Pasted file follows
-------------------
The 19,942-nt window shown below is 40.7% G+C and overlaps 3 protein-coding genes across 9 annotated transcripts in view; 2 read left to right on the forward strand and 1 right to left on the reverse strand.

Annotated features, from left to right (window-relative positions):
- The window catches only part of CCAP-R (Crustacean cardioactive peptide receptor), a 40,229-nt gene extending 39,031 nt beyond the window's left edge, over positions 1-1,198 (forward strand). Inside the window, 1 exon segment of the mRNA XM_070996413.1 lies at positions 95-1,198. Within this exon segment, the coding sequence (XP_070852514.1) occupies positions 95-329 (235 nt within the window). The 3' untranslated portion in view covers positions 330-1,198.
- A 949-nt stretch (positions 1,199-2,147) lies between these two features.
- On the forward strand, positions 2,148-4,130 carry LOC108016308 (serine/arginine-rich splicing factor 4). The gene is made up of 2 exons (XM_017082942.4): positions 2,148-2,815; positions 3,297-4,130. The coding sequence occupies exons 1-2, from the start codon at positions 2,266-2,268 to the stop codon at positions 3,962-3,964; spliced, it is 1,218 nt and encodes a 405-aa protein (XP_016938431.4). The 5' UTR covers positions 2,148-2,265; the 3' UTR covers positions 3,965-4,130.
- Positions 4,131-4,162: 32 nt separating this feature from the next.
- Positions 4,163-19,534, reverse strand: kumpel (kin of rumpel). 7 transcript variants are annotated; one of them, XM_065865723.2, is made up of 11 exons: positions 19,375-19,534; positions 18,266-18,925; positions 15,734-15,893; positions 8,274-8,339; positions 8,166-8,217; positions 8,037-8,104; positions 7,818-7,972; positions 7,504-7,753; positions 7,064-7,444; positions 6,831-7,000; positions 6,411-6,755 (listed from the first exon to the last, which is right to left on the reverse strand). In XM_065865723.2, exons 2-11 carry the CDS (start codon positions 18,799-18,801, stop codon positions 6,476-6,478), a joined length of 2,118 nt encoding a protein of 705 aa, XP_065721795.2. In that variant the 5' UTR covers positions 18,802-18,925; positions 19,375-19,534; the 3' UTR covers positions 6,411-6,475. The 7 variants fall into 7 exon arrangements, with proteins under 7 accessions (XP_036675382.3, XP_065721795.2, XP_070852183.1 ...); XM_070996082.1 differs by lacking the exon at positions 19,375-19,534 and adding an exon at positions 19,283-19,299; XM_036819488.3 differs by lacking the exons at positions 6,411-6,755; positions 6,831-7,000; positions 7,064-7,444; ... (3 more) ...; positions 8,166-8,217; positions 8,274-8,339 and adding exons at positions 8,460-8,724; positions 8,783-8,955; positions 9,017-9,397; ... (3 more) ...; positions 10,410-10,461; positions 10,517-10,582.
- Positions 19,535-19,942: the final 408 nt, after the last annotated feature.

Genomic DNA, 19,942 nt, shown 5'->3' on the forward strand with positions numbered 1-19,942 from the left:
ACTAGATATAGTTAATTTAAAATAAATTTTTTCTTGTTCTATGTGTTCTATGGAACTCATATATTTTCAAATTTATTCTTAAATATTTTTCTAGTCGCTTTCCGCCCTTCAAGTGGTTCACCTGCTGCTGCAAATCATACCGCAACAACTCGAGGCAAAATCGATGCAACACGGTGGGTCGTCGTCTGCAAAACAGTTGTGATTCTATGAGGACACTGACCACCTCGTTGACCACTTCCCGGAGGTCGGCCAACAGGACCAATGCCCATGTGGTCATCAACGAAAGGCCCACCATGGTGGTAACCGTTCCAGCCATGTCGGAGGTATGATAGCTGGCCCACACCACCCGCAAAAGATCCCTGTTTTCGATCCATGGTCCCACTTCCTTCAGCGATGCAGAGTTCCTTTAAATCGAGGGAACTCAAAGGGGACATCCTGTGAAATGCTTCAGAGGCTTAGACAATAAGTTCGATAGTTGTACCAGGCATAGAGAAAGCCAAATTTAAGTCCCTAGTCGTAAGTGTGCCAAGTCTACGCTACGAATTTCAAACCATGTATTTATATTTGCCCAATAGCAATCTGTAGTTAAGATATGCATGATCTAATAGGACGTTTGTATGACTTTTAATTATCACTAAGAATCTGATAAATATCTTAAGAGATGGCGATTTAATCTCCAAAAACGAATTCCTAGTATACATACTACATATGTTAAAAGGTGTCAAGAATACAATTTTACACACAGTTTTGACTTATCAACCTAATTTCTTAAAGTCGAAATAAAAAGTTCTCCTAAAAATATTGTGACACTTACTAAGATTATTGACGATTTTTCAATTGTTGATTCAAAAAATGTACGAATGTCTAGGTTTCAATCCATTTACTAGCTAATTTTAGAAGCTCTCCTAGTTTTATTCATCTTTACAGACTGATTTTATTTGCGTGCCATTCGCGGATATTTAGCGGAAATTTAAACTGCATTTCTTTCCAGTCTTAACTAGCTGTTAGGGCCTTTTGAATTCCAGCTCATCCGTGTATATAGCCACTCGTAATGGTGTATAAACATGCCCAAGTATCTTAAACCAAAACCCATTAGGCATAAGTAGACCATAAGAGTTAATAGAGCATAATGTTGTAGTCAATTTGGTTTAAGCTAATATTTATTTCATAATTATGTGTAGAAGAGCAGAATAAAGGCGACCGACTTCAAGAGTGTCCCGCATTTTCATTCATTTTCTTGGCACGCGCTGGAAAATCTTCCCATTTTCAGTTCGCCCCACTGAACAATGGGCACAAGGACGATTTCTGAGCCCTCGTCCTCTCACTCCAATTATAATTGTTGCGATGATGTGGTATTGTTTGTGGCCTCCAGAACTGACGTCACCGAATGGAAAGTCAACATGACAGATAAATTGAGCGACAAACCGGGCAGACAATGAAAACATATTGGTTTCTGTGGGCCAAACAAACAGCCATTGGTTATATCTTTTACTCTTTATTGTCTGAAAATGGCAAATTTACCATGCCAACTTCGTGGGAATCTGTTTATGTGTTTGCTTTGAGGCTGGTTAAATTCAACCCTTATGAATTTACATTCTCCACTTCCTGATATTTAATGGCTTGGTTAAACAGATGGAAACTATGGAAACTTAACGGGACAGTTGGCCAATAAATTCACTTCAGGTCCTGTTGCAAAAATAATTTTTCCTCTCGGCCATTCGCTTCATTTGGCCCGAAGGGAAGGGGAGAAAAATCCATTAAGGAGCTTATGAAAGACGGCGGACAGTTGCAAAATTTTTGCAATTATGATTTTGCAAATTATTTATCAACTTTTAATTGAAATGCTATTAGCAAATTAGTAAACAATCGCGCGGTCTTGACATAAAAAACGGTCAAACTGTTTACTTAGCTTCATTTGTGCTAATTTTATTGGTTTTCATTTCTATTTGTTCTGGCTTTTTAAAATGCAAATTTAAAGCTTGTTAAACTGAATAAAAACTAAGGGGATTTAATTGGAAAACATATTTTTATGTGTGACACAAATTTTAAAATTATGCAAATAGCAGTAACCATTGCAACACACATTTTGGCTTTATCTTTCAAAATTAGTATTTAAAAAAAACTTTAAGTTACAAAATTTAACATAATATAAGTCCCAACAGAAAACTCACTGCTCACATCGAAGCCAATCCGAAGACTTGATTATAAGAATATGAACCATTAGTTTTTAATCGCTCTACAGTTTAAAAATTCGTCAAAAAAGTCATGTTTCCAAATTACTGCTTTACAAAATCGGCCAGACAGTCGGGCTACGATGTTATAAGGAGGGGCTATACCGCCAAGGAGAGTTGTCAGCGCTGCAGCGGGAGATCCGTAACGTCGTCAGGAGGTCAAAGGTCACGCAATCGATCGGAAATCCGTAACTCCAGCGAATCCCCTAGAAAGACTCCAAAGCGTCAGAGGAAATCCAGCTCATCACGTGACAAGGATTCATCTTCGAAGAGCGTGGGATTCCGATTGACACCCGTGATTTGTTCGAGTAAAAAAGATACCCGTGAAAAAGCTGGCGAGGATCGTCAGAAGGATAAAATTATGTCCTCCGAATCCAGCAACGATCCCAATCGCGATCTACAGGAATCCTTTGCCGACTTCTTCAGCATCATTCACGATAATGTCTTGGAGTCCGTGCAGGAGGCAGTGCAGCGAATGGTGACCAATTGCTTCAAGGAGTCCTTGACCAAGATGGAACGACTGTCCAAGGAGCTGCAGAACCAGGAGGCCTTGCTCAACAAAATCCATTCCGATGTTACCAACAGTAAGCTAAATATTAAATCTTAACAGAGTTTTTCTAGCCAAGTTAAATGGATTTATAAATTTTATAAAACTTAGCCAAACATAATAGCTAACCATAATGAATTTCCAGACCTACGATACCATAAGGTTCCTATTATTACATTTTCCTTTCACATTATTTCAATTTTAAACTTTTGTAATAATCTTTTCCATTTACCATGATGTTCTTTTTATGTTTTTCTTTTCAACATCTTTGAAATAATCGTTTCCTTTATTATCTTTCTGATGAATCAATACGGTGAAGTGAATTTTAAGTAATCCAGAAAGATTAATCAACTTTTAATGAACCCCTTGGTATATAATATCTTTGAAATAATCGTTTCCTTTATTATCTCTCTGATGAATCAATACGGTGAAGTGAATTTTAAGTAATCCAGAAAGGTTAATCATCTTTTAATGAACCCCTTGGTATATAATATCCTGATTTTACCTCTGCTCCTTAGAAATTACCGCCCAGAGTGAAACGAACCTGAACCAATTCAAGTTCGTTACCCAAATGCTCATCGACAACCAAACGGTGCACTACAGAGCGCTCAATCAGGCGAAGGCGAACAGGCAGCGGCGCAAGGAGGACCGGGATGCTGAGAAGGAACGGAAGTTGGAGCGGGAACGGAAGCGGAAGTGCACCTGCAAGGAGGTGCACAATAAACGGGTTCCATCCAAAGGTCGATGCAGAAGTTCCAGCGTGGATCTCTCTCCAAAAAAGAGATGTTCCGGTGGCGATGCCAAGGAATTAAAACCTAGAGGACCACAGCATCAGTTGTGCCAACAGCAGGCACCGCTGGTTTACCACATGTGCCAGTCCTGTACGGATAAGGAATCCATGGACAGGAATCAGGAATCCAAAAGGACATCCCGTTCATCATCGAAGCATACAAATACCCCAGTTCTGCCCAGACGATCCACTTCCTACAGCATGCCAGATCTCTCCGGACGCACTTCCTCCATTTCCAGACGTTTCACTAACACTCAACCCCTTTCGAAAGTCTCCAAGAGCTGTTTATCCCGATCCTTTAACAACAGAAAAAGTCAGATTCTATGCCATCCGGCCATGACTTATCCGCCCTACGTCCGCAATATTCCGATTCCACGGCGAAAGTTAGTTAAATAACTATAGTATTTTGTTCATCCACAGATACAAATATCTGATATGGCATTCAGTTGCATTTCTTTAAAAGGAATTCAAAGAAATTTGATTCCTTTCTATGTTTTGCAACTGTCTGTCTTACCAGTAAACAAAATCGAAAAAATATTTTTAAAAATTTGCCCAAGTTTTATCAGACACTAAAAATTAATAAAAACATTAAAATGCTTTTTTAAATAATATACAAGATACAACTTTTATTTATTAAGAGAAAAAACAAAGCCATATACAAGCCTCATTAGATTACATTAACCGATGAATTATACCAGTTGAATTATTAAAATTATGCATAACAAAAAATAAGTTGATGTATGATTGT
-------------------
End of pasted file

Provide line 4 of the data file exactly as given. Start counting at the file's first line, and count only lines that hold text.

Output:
- A 949-nt stretch (positions 1,199-2,147) lies between these two features.